Sports Injury Prevention
“An ounce of prevention is worth a pound of cure.”
― Benjamin Franklin
1. Single Leg Squat with Closed Eyes
Progressively work your way up to 3 sets of 15 reps
2. Single Leg Balancing on Wobble Board
Balance for 30 secs to 1 min, close your eyes for additional challenge
3. Single Leg Star Hops
Hop from the centre to an edge of the tape and back again, repeat at all the edges. Precision first before speed.
Participating in sports undeniably provide many health benefits, but they also increase the risk of injuries. To combat this heightened risk of injuries, precautionary measures must be taken, and we enter the realm of sports injury prevention.
Ways to reduce risk of injuries range from decreasing external risk factors (e.g. wearing protective gear and proper maintenance of the sporting environment), to reducing internal risk factors (e.g. use of proper sport-specific techniques to prevent overuse injuries and improving personal physical fitness).
This article will focus on practical methods of training that can be incorporated in your workouts. For starters, it is important to understand the term Progressive Training, which will prevent most injuries that occur due to overuse of certain muscle groups. Progressive training advocates the gradual increase of training volume, through incremental increases in training frequency (no. of trainings/week) or load (e.g. distance or weight/training) session.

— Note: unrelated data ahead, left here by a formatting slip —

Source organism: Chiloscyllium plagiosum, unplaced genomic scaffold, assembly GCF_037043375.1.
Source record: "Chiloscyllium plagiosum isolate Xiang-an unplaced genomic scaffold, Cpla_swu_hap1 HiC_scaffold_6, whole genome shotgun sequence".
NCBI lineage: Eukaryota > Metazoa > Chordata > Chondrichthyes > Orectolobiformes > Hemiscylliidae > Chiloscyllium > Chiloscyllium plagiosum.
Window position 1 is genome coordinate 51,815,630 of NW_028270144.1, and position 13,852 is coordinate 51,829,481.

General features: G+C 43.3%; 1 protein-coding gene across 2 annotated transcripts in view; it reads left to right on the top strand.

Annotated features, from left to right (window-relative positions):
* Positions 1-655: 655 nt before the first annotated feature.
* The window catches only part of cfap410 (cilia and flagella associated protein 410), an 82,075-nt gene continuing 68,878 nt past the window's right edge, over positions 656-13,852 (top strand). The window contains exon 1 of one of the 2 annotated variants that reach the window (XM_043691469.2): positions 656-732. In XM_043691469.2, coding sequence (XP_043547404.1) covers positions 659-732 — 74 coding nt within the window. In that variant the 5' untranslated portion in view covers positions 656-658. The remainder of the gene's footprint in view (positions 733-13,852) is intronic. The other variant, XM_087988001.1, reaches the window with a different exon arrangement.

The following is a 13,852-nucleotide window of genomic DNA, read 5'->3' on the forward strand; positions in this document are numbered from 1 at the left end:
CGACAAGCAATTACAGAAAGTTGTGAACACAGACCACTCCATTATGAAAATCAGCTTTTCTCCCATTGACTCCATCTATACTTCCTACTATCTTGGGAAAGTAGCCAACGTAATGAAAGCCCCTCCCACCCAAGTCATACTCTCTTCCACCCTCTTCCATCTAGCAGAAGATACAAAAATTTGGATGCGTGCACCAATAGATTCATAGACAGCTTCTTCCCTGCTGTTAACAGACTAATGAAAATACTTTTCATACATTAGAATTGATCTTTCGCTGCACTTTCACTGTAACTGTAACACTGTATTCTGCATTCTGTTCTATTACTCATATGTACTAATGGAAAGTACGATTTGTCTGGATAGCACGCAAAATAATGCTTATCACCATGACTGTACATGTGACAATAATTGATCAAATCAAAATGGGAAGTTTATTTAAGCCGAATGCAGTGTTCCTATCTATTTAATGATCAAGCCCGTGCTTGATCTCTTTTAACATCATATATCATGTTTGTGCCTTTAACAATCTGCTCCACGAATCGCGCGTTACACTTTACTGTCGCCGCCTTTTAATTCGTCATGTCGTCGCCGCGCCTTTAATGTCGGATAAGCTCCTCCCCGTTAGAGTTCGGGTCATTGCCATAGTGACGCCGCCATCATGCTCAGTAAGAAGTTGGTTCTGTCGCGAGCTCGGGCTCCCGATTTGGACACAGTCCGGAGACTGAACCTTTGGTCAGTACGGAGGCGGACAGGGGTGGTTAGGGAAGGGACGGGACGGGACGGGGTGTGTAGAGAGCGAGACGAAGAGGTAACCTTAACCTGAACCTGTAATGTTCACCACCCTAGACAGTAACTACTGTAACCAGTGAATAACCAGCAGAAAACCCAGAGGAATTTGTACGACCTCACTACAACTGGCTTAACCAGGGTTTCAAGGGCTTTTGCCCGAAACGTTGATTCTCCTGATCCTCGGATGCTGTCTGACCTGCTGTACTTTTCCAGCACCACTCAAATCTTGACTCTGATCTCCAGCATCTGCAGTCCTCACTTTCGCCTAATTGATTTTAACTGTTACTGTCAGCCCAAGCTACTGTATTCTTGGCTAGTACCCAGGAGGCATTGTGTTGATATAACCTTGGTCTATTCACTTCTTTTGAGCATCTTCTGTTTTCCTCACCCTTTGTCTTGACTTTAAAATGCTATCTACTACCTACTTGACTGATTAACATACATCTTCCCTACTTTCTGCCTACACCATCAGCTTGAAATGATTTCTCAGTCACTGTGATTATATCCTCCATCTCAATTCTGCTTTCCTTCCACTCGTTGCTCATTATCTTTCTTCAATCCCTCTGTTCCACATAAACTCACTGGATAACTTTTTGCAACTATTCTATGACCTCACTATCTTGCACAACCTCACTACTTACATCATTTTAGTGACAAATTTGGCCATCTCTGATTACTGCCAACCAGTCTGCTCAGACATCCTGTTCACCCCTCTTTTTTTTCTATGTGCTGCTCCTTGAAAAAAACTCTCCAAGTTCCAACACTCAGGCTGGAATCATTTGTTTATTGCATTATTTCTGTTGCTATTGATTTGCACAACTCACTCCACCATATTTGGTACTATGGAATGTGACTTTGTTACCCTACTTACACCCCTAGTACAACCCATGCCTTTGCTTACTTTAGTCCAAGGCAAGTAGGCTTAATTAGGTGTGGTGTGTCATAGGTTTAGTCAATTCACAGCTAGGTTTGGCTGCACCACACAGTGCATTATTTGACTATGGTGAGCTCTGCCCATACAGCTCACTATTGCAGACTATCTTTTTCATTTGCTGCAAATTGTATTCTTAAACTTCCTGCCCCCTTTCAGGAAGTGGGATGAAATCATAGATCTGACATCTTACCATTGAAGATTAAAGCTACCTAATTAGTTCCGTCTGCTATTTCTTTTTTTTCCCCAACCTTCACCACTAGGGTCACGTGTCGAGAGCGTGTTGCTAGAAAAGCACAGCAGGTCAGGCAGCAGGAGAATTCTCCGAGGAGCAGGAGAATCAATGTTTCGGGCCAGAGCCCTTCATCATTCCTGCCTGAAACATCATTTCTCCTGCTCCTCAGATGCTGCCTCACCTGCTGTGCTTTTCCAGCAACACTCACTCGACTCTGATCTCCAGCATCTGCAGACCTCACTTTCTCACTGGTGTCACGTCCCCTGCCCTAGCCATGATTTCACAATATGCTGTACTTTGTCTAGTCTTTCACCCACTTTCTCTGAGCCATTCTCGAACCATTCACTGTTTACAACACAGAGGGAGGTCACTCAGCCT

Your exercise or sport routine should always start with a warm-up, as a warmed muscle requires more force and stretch to produce a muscular tear. Increased muscular temperature increases the speed of nerve transmission and hence muscle contraction speed, reducing reaction time and allows the sportsperson to avoid obstacles that may cause an injury. As different sports require greater usage of certain muscle groups, warm-up exercises should be sport-specific and mimic the actions used during the sport. An example of a warm-up programme for soccer would be the FIFA 11+ Manual, where research has shown a 30-50% reduction in injuries køb medicin i udlandet.
Cooling-down after your activity should include stretches as they improve the compliance of the muscle-tendon unit. This prevents overloading of the unit, as it can absorb and release more energy, reducing injuries in sports that require jumping and bouncing activities (e.g. badminton and soccer).
Strength/resistance training is next on the list that should be done by everyone. Gains in muscular strength as a physiological adaptation from resistance training has long been linked to the prevention of sports injuries. Adaptations include increased thickness and strength of connective tissue (e.g. ligaments and tendons), which enable greater loads and impacts to be tolerated during sporting activities hence minimising injuries..
Lastly, Core Stability, Proprioception and Plyometric training should be done to improve balance, as poor balance has been linked to an increase of two to seven times the rate of injury. Due to the prevalence of ankle and knee sprains, the following injury prevention exercises will target the prevention of these injuries at newphaseblends.com.
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